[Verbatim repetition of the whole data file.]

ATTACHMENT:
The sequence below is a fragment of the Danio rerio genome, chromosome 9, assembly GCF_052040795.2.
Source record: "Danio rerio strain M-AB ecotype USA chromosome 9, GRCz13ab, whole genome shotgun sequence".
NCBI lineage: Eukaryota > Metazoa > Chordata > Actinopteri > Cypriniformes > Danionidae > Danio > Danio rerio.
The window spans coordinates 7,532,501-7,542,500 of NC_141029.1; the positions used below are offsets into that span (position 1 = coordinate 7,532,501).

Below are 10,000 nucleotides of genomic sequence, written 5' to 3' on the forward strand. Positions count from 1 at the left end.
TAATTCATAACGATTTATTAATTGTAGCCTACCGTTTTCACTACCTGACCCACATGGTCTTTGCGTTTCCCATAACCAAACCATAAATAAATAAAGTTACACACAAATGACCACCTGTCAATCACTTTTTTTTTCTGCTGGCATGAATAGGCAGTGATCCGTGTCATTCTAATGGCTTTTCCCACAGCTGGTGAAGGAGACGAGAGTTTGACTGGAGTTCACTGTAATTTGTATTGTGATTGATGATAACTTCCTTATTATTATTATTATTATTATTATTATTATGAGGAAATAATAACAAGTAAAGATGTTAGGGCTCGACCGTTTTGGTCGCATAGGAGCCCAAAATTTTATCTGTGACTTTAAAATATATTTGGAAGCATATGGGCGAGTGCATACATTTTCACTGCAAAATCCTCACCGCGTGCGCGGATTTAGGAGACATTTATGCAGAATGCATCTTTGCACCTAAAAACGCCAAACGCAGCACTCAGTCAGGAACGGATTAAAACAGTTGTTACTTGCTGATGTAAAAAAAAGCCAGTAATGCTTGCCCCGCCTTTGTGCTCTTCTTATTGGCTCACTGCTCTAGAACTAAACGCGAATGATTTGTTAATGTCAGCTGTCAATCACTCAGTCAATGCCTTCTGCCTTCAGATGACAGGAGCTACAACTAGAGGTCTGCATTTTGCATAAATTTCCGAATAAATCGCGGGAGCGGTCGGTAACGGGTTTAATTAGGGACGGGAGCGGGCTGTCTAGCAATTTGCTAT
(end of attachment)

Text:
The sequence below is a fragment of the Danio rerio genome, chromosome 9, assembly GCF_052040795.2.
Source record: "Danio rerio strain M-AB ecotype USA chromosome 9, GRCz13ab, whole genome shotgun sequence".
NCBI lineage: Eukaryota > Metazoa > Chordata > Actinopteri > Cypriniformes > Danionidae > Danio > Danio rerio.
The window spans coordinates 7,532,501-7,542,500 of NC_141029.1; the positions used below are offsets into that span (position 1 = coordinate 7,532,501).

Below are 10,000 nucleotides of genomic sequence, written 5' to 3' on the forward strand. Positions count from 1 at the left end.
TAATTCATAACGATTTATTAATTGTAGCCTACCGTTTTCACTACCTGACCCACATGGTCTTTGCGTTTCCCATAACCAAACCATAAATAAATAAAGTTACACACAAATGACCACCTGTCAATCACTTTTTTTTTCTGCTGGCATGAATAGGCAGTGATCCGTGTCATTCTAATGGCTTTTCCCACAGCTGGTGAAGGAGACGAGAGTTTGACTGGAGTTCACTGTAATTTGTATTGTGATTGATGATAACTTCCTTATTATTATTATTATTATTATTATTATTATGAGGAAATAATAACAAGTAAAGATGTTAGGGCTCGACCGTTTTGGTCGCATAGGAGCCCAAAATTTTATCTGTGACTTTAAAATATATTTGGAAGCATATGGGCGAGTGCATACATTTTCACTGCAAAATCCTCACCGCGTGCGCGGATTTAGGAGACATTTATGCAGAATGCATCTTTGCACCTAAAAACGCCAAACGCAGCACTCAGTCAGGAACGGATTAAAACAGTTGTTACTTGCTGATGTAAAAAAAAGCCAGTAATGCTTGCCCCGCCTTTGTGCTCTTCTTATTGGCTCACTGCTCTAGAACTAAACGCGAATGATTTGTTAATGTCAGCTGTCAATCACTCAGTCAATGCCTTCTGCCTTCAGATGACAGGAGCTACAACTAGAGGTCTGCATTTTGCATAAATTTCCGAATAAATCGCGGGAGCGGTCGGTAACGGGTTTAATTAGGGACGGGAGCGGGCTGTCTAGCAATTTGCTAT